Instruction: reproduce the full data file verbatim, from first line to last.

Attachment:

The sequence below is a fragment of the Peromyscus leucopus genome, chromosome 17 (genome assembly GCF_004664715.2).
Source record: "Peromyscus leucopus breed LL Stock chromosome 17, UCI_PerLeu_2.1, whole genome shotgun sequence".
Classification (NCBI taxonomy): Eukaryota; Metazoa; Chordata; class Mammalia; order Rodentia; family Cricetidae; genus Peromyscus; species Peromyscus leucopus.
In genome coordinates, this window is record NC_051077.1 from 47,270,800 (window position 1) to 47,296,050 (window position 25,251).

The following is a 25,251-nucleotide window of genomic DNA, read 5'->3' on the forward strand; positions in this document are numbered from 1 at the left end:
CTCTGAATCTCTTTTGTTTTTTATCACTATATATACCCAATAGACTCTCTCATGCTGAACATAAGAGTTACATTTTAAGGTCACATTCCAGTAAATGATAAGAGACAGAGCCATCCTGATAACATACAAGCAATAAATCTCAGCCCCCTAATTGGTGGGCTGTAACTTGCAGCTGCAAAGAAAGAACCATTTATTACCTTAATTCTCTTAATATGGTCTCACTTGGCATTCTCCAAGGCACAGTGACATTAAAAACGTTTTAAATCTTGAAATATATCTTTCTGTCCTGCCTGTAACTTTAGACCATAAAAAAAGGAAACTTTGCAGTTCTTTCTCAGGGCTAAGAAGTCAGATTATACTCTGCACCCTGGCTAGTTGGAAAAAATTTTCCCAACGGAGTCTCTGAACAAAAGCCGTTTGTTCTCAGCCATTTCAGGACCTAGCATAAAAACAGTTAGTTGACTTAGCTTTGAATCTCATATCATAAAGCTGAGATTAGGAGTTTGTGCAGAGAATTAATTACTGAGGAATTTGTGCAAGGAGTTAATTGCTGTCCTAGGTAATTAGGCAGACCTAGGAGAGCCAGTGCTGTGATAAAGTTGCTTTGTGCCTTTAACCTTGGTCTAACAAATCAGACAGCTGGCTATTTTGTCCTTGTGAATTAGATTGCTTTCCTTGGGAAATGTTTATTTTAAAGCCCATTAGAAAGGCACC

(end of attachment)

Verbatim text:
The sequence below is a fragment of the Peromyscus leucopus genome, chromosome 17 (genome assembly GCF_004664715.2).
Source record: "Peromyscus leucopus breed LL Stock chromosome 17, UCI_PerLeu_2.1, whole genome shotgun sequence".
Classification (NCBI taxonomy): Eukaryota; Metazoa; Chordata; class Mammalia; order Rodentia; family Cricetidae; genus Peromyscus; species Peromyscus leucopus.
In genome coordinates, this window is record NC_051077.1 from 47,270,800 (window position 1) to 47,296,050 (window position 25,251).

The following is a 25,251-nucleotide window of genomic DNA, read 5'->3' on the forward strand; positions in this document are numbered from 1 at the left end:
CTCTGAATCTCTTTTGTTTTTTATCACTATATATACCCAATAGACTCTCTCATGCTGAACATAAGAGTTACATTTTAAGGTCACATTCCAGTAAATGATAAGAGACAGAGCCATCCTGATAACATACAAGCAATAAATCTCAGCCCCCTAATTGGTGGGCTGTAACTTGCAGCTGCAAAGAAAGAACCATTTATTACCTTAATTCTCTTAATATGGTCTCACTTGGCATTCTCCAAGGCACAGTGACATTAAAAACGTTTTAAATCTTGAAATATATCTTTCTGTCCTGCCTGTAACTTTAGACCATAAAAAAAGGAAACTTTGCAGTTCTTTCTCAGGGCTAAGAAGTCAGATTATACTCTGCACCCTGGCTAGTTGGAAAAAATTTTCCCAACGGAGTCTCTGAACAAAAGCCGTTTGTTCTCAGCCATTTCAGGACCTAGCATAAAAACAGTTAGTTGACTTAGCTTTGAATCTCATATCATAAAGCTGAGATTAGGAGTTTGTGCAGAGAATTAATTACTGAGGAATTTGTGCAAGGAGTTAATTGCTGTCCTAGGTAATTAGGCAGACCTAGGAGAGCCAGTGCTGTGATAAAGTTGCTTTGTGCCTTTAACCTTGGTCTAACAAATCAGACAGCTGGCTATTTTGTCCTTGTGAATTAGATTGCTTTCCTTGGGAAATGTTTATTTTAAAGCCCATTAGAAAGGCACC